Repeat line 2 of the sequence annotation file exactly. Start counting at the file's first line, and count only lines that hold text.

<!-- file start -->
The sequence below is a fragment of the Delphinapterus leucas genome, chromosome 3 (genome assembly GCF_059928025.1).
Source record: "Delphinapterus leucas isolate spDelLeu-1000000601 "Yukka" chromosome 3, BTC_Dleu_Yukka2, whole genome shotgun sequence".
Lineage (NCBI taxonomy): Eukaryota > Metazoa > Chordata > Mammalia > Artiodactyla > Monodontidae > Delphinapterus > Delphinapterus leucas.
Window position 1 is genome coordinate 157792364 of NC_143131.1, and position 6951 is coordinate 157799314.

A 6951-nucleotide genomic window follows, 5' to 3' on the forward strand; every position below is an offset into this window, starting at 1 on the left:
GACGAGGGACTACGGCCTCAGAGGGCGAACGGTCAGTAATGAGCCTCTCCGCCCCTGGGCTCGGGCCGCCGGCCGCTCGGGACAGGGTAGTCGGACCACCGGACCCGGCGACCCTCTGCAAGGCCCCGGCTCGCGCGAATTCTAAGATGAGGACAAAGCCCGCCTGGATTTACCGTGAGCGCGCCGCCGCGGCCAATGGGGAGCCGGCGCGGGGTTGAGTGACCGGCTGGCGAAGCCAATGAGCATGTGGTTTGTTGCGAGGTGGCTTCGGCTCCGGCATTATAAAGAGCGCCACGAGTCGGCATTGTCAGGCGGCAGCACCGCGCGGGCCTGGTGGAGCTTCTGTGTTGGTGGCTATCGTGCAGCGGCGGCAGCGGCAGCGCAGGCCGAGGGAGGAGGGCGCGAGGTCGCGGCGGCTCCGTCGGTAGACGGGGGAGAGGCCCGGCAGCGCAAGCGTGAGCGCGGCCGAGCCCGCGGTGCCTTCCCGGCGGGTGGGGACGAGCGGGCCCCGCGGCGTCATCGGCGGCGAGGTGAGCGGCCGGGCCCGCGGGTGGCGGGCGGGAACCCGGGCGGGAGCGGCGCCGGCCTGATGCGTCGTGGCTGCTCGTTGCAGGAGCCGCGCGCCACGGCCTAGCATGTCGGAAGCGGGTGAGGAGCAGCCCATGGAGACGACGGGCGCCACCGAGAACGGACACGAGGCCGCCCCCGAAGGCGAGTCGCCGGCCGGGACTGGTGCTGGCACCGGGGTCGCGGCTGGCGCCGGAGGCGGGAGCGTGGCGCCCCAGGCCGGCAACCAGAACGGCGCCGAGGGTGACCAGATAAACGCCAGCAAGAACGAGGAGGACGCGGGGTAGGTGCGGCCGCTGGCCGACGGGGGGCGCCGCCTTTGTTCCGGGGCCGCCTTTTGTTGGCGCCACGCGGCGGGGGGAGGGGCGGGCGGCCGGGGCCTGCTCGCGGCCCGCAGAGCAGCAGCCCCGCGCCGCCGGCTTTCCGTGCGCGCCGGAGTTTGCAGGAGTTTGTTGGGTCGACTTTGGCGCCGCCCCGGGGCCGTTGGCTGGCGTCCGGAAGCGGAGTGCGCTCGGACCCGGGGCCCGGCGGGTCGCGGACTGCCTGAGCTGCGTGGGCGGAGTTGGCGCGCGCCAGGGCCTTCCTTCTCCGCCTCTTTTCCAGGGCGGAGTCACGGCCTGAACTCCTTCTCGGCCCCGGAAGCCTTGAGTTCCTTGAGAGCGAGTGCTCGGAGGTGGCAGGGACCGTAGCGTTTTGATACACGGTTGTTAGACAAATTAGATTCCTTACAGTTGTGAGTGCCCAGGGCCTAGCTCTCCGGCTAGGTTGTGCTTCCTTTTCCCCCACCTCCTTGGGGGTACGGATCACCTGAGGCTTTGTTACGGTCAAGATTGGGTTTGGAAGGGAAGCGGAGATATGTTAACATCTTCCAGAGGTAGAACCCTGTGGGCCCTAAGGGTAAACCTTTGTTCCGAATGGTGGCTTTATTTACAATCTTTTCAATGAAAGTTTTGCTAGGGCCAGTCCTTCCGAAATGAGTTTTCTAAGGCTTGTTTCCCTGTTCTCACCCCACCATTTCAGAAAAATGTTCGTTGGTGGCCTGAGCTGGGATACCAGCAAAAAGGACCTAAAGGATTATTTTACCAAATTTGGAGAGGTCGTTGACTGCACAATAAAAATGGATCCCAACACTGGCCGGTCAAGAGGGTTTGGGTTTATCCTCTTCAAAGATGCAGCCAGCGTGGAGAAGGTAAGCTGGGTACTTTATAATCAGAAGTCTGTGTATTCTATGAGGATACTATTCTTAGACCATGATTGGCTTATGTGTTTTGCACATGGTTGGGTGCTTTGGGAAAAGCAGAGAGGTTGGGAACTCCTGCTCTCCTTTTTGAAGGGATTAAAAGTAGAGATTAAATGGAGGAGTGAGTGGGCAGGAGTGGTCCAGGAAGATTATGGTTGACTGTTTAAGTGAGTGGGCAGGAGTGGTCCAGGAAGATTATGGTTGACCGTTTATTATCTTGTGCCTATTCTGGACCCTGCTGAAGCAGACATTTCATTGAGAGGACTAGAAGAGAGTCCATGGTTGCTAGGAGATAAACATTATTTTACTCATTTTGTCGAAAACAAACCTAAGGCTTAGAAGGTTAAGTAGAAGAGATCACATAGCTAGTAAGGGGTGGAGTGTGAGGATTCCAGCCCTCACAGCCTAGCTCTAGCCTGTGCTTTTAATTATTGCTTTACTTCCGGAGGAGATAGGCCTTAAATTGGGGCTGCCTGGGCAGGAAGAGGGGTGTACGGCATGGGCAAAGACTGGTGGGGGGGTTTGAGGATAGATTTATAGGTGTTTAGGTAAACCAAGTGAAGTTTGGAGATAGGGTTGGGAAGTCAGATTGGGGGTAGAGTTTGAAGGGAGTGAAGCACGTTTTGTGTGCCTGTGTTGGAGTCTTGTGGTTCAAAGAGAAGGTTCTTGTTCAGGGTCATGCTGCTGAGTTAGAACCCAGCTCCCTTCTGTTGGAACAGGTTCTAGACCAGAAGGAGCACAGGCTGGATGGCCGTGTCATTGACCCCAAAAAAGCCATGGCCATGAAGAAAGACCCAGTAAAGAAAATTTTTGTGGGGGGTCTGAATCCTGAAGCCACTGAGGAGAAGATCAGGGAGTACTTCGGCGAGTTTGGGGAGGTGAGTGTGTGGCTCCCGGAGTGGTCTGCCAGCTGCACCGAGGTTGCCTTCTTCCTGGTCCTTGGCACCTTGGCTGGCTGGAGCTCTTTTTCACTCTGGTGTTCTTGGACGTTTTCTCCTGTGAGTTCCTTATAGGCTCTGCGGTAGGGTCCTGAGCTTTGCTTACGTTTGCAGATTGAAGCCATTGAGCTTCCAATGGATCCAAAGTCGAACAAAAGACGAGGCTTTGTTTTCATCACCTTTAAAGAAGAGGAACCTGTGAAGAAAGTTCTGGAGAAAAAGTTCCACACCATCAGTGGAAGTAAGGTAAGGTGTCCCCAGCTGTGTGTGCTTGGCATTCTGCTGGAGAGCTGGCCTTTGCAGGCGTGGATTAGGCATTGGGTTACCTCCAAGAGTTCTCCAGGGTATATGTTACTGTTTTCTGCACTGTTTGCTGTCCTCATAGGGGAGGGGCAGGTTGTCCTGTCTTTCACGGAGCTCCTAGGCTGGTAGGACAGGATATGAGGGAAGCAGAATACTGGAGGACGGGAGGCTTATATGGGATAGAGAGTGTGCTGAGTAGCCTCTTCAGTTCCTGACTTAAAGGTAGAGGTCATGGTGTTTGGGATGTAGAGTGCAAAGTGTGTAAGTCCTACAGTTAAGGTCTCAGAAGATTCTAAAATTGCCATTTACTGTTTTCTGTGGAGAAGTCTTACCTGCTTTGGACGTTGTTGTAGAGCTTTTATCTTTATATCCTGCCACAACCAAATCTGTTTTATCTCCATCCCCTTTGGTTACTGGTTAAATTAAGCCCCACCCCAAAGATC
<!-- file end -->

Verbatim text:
Source record: "Delphinapterus leucas isolate spDelLeu-1000000601 "Yukka" chromosome 3, BTC_Dleu_Yukka2, whole genome shotgun sequence".